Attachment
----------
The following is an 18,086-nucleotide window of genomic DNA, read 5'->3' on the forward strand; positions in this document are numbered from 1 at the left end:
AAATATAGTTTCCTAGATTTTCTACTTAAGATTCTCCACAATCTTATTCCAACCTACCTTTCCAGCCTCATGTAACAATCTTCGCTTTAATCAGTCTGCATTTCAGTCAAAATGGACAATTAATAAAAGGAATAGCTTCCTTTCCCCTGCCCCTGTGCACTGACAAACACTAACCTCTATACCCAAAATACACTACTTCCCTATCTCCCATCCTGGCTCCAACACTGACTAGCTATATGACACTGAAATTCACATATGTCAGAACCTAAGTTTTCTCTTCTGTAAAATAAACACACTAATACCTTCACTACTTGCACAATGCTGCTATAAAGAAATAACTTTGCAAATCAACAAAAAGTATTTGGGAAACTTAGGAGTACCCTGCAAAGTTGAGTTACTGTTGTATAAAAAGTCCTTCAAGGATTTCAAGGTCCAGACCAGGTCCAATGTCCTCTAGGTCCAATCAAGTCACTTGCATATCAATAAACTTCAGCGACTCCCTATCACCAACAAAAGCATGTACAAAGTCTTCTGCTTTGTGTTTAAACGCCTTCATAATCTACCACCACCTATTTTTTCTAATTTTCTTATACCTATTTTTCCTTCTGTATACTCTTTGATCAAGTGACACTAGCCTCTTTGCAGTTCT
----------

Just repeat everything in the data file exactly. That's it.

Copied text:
The following is an 18,086-nucleotide window of genomic DNA, read 5'->3' on the forward strand; positions in this document are numbered from 1 at the left end:
AAATATAGTTTCCTAGATTTTCTACTTAAGATTCTCCACAATCTTATTCCAACCTACCTTTCCAGCCTCATGTAACAATCTTCGCTTTAATCAGTCTGCATTTCAGTCAAAATGGACAATTAATAAAAGGAATAGCTTCCTTTCCCCTGCCCCTGTGCACTGACAAACACTAACCTCTATACCCAAAATACACTACTTCCCTATCTCCCATCCTGGCTCCAACACTGACTAGCTATATGACACTGAAATTCACATATGTCAGAACCTAAGTTTTCTCTTCTGTAAAATAAACACACTAATACCTTCACTACTTGCACAATGCTGCTATAAAGAAATAACTTTGCAAATCAACAAAAAGTATTTGGGAAACTTAGGAGTACCCTGCAAAGTTGAGTTACTGTTGTATAAAAAGTCCTTCAAGGATTTCAAGGTCCAGACCAGGTCCAATGTCCTCTAGGTCCAATCAAGTCACTTGCATATCAATAAACTTCAGCGACTCCCTATCACCAACAAAAGCATGTACAAAGTCTTCTGCTTTGTGTTTAAACGCCTTCATAATCTACCACCACCTATTTTTTCTAATTTTCTTATACCTATTTTTCCTTCTGTATACTCTTTGATCAAGTGACACTAGCCTCTTTGCAGTTCT